|Richard Wiseman: Psychobabble|
|Published on Wednesday, 22 August 2012|
Were I one of the numerous journeyman magicians who ply their trade at the Fringe, I think I’d be slightly irritated by Professor Richard Wiseman. In this hugely entertaining free show, he blows the gaff comprehensively on some of their basic secrets, and on a whole host of similar psychological tricks besides. The result’s a pic’n’mix assortment of intellectual morsels, linked only tenuously by the claimed “psychobabble” theme. But Wiseman – who, if he weren’t a professor, could surely make a living as a stand-up comedian – is both charming and witty enough to draw together the threads of his rag-tag collection of curiosities.
Above all else, this is a very funny show. Defying the stereotype of the nutty professor, Wiseman is irreverent, informal and constantly surprising, with more than one seemingly-educated insight turning out to be the set-up for a cheap gag. His show’s full of tricks, demonstrations, and videos harvested from YouTube, many of which work all the better for being distinctly low-key. His explanation of how to make a chicken out of a tea towel, for example, hovers on the cusp of being wilfully rubbish… until the whole thing’s vindicated by the final reveal.
Despite the comedy, there is real science behind the show – not exactly the stuff of a university lecture, but solid all the same. You’ll come away understanding how a magician distracts you from his sneaky move, knowing how to befuddle your opposition at sport, and grasping at least one of the reasons why people see Jesus in pieces of toast. Given that Wiseman is a poster-boy for the resurgence of rationalism, I’d have liked to hear a little more hard science amidst his comic patter, but the rapturous reception he received from the audience was impossible to ignore.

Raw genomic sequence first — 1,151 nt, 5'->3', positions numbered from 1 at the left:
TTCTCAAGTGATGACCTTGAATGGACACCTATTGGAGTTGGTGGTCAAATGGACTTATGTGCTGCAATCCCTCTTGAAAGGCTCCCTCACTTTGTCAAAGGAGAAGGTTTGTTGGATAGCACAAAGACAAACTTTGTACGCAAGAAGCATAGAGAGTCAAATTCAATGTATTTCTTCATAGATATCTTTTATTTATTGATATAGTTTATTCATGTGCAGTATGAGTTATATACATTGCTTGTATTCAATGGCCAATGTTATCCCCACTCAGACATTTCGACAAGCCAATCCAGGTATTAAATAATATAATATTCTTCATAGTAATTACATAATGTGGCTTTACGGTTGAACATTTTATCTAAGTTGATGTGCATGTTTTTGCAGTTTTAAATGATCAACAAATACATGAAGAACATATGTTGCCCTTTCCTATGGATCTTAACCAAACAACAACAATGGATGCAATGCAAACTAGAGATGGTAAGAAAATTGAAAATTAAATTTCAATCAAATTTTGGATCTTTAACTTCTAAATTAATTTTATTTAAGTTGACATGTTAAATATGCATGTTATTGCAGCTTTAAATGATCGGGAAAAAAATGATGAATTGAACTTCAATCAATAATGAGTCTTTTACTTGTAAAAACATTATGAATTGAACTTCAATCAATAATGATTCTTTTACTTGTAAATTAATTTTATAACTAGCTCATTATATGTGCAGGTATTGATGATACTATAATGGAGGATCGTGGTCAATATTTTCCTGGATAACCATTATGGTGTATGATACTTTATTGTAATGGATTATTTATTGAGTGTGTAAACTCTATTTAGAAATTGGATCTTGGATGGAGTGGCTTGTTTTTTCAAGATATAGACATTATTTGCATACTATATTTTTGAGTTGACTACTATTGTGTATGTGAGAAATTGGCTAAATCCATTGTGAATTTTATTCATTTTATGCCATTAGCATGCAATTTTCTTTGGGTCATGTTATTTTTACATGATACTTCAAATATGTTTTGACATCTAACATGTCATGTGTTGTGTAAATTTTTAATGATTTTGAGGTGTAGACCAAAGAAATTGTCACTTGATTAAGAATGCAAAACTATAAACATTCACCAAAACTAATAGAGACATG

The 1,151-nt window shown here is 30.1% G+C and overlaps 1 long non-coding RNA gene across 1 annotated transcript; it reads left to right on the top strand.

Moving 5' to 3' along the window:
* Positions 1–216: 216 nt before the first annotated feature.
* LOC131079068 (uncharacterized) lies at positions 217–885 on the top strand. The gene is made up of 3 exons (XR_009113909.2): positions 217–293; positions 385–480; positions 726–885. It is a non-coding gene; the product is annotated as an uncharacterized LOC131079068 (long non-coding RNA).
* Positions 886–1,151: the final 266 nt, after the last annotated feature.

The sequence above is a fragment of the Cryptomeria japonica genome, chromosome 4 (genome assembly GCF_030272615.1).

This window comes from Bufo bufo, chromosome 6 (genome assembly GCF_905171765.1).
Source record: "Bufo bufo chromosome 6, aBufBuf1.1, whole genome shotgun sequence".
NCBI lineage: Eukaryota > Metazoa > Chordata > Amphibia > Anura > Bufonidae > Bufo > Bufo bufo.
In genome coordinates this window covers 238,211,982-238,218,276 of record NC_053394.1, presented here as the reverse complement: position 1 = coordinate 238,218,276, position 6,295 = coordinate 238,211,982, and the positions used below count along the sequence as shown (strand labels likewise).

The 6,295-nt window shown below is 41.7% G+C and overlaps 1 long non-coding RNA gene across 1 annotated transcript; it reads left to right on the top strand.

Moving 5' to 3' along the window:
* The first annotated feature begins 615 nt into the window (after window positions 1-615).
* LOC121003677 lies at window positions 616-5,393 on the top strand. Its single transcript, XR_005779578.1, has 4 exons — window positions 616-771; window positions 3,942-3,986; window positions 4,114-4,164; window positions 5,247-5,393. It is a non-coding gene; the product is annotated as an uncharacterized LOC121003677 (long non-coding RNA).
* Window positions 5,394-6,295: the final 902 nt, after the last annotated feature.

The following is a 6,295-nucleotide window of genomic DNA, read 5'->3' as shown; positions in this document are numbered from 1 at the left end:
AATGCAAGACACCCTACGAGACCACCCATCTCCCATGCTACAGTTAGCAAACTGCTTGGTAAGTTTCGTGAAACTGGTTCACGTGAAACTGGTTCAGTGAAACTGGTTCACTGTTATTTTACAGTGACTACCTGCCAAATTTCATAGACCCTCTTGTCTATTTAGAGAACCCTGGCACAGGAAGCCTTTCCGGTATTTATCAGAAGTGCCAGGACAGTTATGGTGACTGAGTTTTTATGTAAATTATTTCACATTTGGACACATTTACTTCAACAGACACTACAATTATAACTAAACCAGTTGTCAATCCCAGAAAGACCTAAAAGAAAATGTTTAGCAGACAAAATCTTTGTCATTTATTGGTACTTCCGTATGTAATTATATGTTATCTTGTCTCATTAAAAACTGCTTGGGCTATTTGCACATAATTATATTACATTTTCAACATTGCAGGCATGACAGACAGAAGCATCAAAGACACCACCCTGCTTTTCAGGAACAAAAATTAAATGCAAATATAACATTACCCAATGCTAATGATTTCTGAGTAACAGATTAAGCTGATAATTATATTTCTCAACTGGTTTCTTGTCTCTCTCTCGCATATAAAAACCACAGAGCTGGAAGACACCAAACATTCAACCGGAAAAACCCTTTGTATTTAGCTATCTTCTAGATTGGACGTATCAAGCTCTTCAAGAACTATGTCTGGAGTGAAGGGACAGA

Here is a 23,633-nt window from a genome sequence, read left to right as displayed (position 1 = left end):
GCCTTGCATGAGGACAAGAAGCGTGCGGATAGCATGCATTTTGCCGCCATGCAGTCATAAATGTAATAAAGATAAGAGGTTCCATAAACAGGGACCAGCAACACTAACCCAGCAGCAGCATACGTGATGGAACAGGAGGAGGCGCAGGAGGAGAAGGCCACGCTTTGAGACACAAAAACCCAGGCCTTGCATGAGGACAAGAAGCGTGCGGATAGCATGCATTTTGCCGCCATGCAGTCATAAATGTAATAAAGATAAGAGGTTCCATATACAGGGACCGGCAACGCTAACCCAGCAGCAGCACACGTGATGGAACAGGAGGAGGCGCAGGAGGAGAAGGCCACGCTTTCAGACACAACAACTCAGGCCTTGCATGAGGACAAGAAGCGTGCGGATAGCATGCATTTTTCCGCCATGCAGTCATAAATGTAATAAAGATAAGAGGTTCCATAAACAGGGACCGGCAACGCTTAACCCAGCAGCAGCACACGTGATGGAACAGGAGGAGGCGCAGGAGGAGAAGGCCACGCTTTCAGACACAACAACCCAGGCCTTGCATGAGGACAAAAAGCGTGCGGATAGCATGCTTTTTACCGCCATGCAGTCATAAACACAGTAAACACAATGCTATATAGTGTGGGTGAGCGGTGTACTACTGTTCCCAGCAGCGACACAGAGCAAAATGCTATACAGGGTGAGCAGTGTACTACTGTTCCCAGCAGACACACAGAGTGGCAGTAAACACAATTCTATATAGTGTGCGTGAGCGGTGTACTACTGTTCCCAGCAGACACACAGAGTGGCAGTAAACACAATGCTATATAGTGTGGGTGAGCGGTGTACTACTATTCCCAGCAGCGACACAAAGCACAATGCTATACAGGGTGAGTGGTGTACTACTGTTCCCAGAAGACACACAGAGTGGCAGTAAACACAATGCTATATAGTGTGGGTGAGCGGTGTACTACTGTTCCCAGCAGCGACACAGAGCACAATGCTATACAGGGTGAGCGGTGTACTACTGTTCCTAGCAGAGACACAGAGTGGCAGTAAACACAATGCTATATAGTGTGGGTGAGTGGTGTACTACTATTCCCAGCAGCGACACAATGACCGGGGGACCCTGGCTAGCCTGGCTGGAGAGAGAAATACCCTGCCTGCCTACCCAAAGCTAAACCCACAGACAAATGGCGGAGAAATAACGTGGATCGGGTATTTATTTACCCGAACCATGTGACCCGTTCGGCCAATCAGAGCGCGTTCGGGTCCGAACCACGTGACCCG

The enthusiastic crowd plainly contained a number of pre-existing Wiseman fans, but that very fact points to the one possible quibble with his act. An awful lot of his material has seen the light of day before – on his popular blog, for example, or in previous talks he’s given. If you’ve been drawn to the show by a familiarity with his work, and were looking forward to something properly new, you might not find a huge amount to satisfy you.
The truth is, though, it really didn’t matter. Somehow he pulled a psychological trick of his own, convincing me I was enjoying something fresh and exciting, even though I’d seen most of the slides (and heard a few of the gags) before. All in all then, whether you’re a die-hard follower or an interested newbie, you won’t want to miss Psychobabble. Be warned though – more people want to see this show than there’s space in the room, so turn up very early… and take advantage of the fittingly rational token-based queuing system, which they’re operating in the bar.
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These are archived reviews of shows from Edinburgh 2012. We keep our archives online as a courtesy to performers, and for readers who'd like to research previous years' reviews.